Many fight fans think they know what is going to go down June 22 at Barclays Center, in both the main event (Paul Malignaggi versus Adrien Broner) and the main support bout, a heavyweight rematch between Johnathan Banks and Seth Mitchell.
The last time they clashed, the "guy that was supposed to win" -- i.e. the more heralded guy, the fighter more seen as a future star by the powers that be -- didn't.
Seth Mitchell, a former footballer at Michigan State, someone seen, among optimistic types, as a boxer who perhaps in the near future could pose a threat to a Klitschko brother, was knocked down three times in Round 2 and stopped out by Banks, to that point a journeyman whose career momentum never seemed to get pumping.
That changed on Nov. 17, 2012, when Banks (29-1-1), fighting without sage/father figure Emanuel Steward in his corner for the first time, did a quickie script re-write in Atlantic City. "An amazing upset; Steward magic," said HBO's Jim Lampley as the ref saw enough, and pulled the plug on Mitchell.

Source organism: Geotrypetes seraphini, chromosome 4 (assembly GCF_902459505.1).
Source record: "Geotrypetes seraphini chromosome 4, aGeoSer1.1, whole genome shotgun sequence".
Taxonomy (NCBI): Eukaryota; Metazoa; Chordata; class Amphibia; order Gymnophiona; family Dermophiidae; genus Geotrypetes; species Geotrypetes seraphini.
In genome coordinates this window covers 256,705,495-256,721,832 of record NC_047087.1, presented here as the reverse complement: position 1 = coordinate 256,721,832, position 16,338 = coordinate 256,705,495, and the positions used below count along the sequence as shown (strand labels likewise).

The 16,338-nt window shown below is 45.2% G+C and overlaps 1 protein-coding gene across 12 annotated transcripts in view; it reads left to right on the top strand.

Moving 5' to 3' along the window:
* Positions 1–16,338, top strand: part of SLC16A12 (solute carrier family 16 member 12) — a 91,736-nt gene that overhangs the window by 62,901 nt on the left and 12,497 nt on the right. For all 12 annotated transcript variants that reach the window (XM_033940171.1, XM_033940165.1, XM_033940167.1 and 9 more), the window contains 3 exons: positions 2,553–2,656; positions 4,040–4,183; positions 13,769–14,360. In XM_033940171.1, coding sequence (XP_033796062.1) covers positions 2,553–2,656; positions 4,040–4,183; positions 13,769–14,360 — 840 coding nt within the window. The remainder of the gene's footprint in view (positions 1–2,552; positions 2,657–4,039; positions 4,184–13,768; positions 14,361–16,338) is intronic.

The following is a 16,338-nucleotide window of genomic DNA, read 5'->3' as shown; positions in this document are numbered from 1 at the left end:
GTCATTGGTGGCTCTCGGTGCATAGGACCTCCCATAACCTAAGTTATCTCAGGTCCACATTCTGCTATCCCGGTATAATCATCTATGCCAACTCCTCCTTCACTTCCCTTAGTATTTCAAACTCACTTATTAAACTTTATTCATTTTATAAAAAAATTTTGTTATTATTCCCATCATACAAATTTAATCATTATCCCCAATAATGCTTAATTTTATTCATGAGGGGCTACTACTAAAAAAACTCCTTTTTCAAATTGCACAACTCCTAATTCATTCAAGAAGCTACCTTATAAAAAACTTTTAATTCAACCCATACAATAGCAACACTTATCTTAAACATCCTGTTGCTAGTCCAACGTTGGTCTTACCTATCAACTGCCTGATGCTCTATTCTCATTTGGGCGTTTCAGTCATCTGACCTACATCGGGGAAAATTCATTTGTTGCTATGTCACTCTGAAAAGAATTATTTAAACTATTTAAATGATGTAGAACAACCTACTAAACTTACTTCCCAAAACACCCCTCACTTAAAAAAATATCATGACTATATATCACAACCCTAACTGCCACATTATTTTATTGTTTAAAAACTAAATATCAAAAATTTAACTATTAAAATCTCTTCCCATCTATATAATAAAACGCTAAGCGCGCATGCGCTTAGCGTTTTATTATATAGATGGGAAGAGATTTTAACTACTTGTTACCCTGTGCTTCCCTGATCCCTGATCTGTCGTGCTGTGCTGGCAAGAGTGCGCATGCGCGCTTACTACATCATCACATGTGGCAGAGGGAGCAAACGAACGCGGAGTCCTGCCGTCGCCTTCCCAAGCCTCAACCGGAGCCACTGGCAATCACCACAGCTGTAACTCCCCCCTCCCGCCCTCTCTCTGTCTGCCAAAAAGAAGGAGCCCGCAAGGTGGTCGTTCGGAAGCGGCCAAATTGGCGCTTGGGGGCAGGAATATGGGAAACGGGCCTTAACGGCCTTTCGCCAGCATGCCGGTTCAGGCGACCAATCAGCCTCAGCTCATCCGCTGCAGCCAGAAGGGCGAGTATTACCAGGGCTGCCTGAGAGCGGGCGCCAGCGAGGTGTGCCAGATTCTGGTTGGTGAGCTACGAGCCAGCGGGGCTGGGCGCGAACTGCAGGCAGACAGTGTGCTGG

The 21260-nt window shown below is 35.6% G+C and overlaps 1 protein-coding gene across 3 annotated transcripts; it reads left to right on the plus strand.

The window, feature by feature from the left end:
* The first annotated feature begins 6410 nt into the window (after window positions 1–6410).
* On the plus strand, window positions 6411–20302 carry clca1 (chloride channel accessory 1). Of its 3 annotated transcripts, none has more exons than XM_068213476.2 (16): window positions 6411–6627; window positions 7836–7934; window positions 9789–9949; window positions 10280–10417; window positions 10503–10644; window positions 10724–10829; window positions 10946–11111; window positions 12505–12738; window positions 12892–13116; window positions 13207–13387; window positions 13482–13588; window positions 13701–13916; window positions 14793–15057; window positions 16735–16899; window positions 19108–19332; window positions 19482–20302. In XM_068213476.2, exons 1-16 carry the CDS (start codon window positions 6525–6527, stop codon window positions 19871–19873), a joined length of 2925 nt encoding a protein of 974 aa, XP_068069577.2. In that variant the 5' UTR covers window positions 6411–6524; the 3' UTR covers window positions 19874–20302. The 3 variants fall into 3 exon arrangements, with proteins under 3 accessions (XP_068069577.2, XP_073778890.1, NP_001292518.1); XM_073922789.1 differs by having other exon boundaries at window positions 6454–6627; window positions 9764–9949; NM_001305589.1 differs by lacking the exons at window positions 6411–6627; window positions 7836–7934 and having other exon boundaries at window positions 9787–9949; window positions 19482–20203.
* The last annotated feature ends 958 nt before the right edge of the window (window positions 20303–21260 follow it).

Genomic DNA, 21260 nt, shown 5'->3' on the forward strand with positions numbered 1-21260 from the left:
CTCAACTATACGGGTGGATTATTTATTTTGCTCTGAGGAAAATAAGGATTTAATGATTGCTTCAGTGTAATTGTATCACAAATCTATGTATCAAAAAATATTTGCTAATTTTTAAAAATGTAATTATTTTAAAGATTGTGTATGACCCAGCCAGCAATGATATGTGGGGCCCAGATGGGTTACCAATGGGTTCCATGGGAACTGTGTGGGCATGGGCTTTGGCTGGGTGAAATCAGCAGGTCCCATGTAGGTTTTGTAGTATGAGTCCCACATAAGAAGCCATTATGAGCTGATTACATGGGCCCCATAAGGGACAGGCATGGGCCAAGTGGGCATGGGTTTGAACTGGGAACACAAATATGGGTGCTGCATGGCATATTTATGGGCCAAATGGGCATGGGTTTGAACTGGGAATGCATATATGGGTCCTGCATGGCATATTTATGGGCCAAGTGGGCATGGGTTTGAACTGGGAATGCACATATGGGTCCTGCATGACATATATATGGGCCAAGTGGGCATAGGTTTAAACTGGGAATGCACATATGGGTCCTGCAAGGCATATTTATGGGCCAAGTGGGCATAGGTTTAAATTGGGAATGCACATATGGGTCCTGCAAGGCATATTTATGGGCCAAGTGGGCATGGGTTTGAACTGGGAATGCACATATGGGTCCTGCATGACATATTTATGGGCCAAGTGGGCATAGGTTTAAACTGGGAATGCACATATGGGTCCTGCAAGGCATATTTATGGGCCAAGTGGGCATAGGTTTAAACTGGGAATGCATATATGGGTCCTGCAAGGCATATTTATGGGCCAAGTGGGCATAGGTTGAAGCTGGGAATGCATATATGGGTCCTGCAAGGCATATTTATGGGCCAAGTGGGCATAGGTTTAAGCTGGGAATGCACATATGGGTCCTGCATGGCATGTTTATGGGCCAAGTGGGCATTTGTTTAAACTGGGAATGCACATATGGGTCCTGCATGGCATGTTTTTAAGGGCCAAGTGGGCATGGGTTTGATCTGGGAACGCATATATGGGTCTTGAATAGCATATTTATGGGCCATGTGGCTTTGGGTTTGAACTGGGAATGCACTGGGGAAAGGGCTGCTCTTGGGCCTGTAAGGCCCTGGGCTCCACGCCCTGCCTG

Many folks think the same sort of thing will happen in the rematch, which will unfold in Brooklyn, and on Showtime. Mitchell, to me, deserves immense credit for looking to hop right back on the horse that bucked him; naysayers wonder why he doesn't take two steps back, get a few W's under his belt, get some more seasoning, before he looks to get back at Banks. He was asked during a recent workout if he looks at this fight as a revenge opportunity.
"I'm not even looking at it like revenge," said Mitchell, a 31-year-old Washington, D.C., resident with a 25-1-1 record. "I look at it as I took a hit and I learned from it. I came to the gym, I worked extremely hard to try to get my prep, to work on my things and to learn from my mistakes. I want to win, so if you want to call that revenge, then that's revenge."
Mitchell clarified the thinking on taking the immediate rematch, which is promoted by Golden Boy.
"If Johnathon Banks would've out-boxed me for six or seven rounds or outclassed me, of course the fighter in me would've wanted a rematch, but I wouldn't have taken the rematch right away," he said. "I believe that I'm a better fighter than him and I didn't show everything that I'm capable of. That's why I want a rematch. I went to my team and I said I wanted a rematch. I've got a smart group of people around me and if they felt that I couldn't beat him, they'd have talked among themselves and come out with a different game plan."
Readers, feel free to offer a prediction. More of the same for Mitchell? Or has he learned his lesson, tightened up his game, and emerged a stronger sort post-KO?